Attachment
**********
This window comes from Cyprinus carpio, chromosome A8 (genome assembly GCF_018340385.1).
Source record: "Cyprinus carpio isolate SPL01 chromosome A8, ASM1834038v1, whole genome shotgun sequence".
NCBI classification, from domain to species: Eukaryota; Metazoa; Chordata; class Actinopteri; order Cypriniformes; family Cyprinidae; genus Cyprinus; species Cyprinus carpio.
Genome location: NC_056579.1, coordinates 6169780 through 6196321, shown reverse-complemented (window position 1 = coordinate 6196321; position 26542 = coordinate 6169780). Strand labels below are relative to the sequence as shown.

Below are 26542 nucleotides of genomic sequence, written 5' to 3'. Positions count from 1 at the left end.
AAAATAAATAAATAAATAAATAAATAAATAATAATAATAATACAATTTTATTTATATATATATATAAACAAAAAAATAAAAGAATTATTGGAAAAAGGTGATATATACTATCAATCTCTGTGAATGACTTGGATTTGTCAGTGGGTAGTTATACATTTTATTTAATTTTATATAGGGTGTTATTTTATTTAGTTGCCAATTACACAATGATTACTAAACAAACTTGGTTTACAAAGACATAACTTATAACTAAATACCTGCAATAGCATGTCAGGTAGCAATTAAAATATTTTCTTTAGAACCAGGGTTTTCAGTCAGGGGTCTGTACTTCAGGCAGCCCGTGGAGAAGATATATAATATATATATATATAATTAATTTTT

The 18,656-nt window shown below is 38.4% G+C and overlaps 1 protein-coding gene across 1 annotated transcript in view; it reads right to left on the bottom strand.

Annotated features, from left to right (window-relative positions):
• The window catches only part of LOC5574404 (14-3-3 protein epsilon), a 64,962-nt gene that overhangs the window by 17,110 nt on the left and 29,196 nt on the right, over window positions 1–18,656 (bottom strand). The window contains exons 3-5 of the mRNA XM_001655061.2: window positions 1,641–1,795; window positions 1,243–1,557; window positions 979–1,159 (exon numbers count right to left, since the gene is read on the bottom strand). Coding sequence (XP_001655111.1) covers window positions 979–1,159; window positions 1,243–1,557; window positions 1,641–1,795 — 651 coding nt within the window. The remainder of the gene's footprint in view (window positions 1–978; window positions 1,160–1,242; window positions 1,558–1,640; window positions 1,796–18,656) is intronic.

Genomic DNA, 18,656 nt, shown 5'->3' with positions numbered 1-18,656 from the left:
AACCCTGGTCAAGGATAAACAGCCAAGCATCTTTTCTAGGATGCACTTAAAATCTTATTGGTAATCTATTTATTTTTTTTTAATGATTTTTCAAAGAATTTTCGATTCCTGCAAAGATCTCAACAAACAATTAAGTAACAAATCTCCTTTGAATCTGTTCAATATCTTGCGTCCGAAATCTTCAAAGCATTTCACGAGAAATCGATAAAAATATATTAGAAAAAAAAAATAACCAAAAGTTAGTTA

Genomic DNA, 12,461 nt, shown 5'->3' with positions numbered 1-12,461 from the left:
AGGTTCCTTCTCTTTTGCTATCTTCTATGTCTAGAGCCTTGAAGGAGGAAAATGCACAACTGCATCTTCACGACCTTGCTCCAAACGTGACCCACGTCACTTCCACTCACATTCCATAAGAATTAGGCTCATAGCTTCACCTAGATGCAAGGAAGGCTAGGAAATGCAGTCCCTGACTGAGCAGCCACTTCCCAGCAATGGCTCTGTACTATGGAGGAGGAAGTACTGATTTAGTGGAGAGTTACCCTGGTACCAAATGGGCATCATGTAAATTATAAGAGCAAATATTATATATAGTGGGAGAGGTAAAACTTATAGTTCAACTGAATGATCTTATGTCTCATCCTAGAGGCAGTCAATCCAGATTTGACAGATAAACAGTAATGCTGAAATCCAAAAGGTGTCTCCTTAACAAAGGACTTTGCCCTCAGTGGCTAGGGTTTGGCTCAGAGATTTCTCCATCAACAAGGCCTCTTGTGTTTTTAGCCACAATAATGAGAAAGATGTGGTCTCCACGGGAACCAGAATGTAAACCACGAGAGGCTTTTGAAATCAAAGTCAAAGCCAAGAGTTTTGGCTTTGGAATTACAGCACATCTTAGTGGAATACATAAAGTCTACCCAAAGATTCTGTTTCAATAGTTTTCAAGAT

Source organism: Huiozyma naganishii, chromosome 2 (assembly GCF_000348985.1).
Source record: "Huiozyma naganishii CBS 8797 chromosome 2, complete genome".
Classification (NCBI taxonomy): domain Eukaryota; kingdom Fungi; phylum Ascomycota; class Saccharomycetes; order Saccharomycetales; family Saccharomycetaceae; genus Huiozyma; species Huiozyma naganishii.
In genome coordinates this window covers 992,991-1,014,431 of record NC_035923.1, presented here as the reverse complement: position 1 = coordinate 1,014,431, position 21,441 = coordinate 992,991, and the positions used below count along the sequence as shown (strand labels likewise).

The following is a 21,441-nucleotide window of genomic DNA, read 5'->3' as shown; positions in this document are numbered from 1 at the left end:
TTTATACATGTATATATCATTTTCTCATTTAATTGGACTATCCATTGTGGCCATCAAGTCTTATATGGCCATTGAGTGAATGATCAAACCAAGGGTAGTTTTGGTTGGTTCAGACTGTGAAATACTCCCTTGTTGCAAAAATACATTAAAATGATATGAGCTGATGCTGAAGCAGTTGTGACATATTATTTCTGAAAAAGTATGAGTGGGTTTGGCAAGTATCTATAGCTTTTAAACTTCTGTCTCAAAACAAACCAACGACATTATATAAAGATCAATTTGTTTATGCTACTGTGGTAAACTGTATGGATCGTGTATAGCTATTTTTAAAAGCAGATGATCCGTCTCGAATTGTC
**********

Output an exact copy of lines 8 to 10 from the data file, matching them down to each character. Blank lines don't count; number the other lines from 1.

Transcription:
Annotated features, from left to right (window-relative positions):
• The window catches only part of LOC5574404 (14-3-3 protein epsilon), a 64,962-nt gene that overhangs the window by 17,110 nt on the left and 29,196 nt on the right, over window positions 1–18,656 (bottom strand). The window contains exons 3-5 of the mRNA XM_001655061.2: window positions 1,641–1,795; window positions 1,243–1,557; window positions 979–1,159 (exon numbers count right to left, since the gene is read on the bottom strand). Coding sequence (XP_001655111.1) covers window positions 979–1,159; window positions 1,243–1,557; window positions 1,641–1,795 — 651 coding nt within the window. The remainder of the gene's footprint in view (window positions 1–978; window positions 1,160–1,242; window positions 1,558–1,640; window positions 1,796–18,656) is intronic.

Genomic DNA, 18,656 nt, shown 5'->3' with positions numbered 1-18,656 from the left: